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    Vs the best fighter he fought, on fair score cards Holyfield is

    0-2 vs Lewis
    1-2 vs Bowe you could argue 0-2-1 vs Bowe
    1-1 vs Morrer
    1-2 vs John Ruiz.

    Record in fair score cards: 3-7

    Yes, he beat a post prison Tyson.

    Clearly he is not even with Lewis or Bowe, they bettered him. He was even with guys like Moorer and Ruiz. Hmm....

    However you are 100% correct. In a title fight, journeyman Cooper hurt and floored him! He was cut by an 40 something Larry Holmes, looked terrible vs Vaughn bean, etc...

    The cherry is though older he was badly wiped and stooped by former 5'10 middle weight, James Toney.

    Good point of Stewart. He wasn't very good but had some moments, too many of them vs a great fighter in his prime.. The fight was stopped on a cut. Hmmmm

    Also how much did the PED's help him?
     
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  6. Mendoza

    Mendoza Hrgovic = Next Heavyweight champion of the world. Full Member

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    I agree with the first part of the sentence 100%

    Holy didn't much up well vs. the bigger skilled boxers, and seemed to get out jabbed by the jabbers. Holfyield himself was a top amateur.

    When you getting out jabbed, you sort of have to brawl. Holyfield's trouble is many hit harder than he dd.
     
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  7. Mendoza

    Mendoza Hrgovic = Next Heavyweight champion of the world. Full Member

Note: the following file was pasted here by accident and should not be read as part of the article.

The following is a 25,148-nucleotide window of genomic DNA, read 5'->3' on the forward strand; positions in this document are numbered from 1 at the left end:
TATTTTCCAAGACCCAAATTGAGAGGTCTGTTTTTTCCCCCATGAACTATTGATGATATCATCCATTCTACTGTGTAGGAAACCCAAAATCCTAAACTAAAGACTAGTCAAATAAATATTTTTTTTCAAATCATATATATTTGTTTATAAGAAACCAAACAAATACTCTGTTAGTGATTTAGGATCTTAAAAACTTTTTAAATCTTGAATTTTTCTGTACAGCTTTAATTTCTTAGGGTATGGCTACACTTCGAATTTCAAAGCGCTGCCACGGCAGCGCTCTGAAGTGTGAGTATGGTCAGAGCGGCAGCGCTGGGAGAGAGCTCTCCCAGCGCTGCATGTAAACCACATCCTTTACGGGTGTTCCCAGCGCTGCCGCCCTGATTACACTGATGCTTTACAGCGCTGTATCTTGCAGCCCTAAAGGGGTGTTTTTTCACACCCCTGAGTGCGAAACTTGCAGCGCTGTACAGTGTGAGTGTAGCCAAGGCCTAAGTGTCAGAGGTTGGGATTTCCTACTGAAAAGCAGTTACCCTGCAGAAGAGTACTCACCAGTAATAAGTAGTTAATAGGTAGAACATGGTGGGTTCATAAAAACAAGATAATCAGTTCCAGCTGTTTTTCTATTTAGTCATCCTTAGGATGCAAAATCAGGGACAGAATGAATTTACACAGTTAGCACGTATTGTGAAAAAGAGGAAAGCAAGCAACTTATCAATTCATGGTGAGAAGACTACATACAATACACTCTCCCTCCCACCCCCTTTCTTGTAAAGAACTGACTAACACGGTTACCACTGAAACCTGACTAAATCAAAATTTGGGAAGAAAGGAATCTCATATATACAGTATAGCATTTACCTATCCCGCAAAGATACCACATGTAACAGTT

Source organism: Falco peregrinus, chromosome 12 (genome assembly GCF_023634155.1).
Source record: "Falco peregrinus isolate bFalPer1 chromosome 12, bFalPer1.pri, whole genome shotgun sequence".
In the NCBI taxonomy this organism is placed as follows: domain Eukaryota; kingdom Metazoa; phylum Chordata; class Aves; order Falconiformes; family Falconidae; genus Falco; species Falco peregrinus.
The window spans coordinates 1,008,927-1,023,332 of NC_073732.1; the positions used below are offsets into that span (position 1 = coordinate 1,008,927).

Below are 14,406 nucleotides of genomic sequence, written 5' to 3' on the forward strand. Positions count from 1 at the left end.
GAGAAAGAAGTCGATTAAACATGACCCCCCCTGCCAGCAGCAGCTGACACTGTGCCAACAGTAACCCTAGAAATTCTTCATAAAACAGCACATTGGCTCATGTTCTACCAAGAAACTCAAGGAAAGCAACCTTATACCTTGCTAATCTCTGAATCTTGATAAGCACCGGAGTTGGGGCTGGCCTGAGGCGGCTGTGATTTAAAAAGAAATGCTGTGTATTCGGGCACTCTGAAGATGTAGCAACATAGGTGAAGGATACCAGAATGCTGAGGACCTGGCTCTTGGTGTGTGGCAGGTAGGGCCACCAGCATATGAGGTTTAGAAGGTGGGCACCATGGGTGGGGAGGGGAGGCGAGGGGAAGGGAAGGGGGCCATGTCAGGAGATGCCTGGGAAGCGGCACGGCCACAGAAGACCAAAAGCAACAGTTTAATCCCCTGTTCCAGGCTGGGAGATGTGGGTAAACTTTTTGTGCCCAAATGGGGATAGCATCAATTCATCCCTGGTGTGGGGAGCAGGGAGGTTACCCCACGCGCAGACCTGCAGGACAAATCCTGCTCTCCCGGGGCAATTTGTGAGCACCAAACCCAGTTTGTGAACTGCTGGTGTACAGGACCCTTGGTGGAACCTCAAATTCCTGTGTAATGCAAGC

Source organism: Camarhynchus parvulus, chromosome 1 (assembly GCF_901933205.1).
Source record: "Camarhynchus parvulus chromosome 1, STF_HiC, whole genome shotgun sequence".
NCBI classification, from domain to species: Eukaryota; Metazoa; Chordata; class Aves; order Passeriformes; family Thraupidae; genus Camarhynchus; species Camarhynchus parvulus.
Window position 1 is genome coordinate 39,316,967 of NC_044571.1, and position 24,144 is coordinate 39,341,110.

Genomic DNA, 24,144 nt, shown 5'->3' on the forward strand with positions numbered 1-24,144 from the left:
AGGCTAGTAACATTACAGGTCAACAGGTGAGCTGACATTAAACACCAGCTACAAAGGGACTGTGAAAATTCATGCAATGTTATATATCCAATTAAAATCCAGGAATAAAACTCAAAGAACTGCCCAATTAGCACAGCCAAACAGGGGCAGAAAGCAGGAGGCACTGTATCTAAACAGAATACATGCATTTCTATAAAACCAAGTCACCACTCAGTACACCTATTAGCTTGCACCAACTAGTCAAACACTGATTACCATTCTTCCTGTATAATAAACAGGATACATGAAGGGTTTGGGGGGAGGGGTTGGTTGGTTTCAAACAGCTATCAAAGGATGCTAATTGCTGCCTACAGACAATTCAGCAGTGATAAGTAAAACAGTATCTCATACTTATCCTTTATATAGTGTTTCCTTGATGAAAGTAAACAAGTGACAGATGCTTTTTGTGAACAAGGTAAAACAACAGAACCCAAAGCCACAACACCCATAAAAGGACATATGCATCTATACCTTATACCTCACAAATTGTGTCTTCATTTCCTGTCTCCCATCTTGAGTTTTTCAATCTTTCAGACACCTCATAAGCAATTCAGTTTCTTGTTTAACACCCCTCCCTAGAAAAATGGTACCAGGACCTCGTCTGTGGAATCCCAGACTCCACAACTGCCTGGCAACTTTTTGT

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    While anyone can be knocked out, the best boxers at heavyweight are almost never out pointed in their times. How many times did Lewis or Vitali Klitschko, Wlad Klitschko, or Riddick Bowe lose on points before the age of say 37? That would be zero. Larry Holmes in his prime was very hard to out box. Same with Ali. Fury may qualify, we need to see him fight Joshua first. qualify here as well.

    While they all had off nights, you don't seem then surrendering as many rounds to lesser competition or allowing them to have many big moments. Holyfield was not in their class as a boxer.
     
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  8. ETM

    ETM I thought I did enough to win. Full Member

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    Well Holmes wasn't a lesser fighter. He was an exceptional fighter with a boatload of experience. If nothing else he knew how to make a guy look bad and survive at that age. Look what he did to Mercer.
    The Cooper fight was a late substitute situation. Evander's opponent got switched twice. Most telling though was it was in Atlanta. He wanted to score a quick KO because the home fans got him too hyped. He stood for to toe with a puncher. I don't think he showed Cooper enough respect.

    Stewart I'm not sure.
     
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  9. juppity

    juppity Boxing Addict Full Member

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    Real Deal was like Terry Norris and Boza Edwards . They had sublime boxing skills
    at their best. But once hit they lost focus and turned a fight they could have won
    in a traditional manner by boxing into a all out war.
     
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  10. Charlietf

    Charlietf Well-Known Member banned Full Member

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    Absurd example mentioning Foreman when he was an ancient. In his prime he would not have any problem with these guys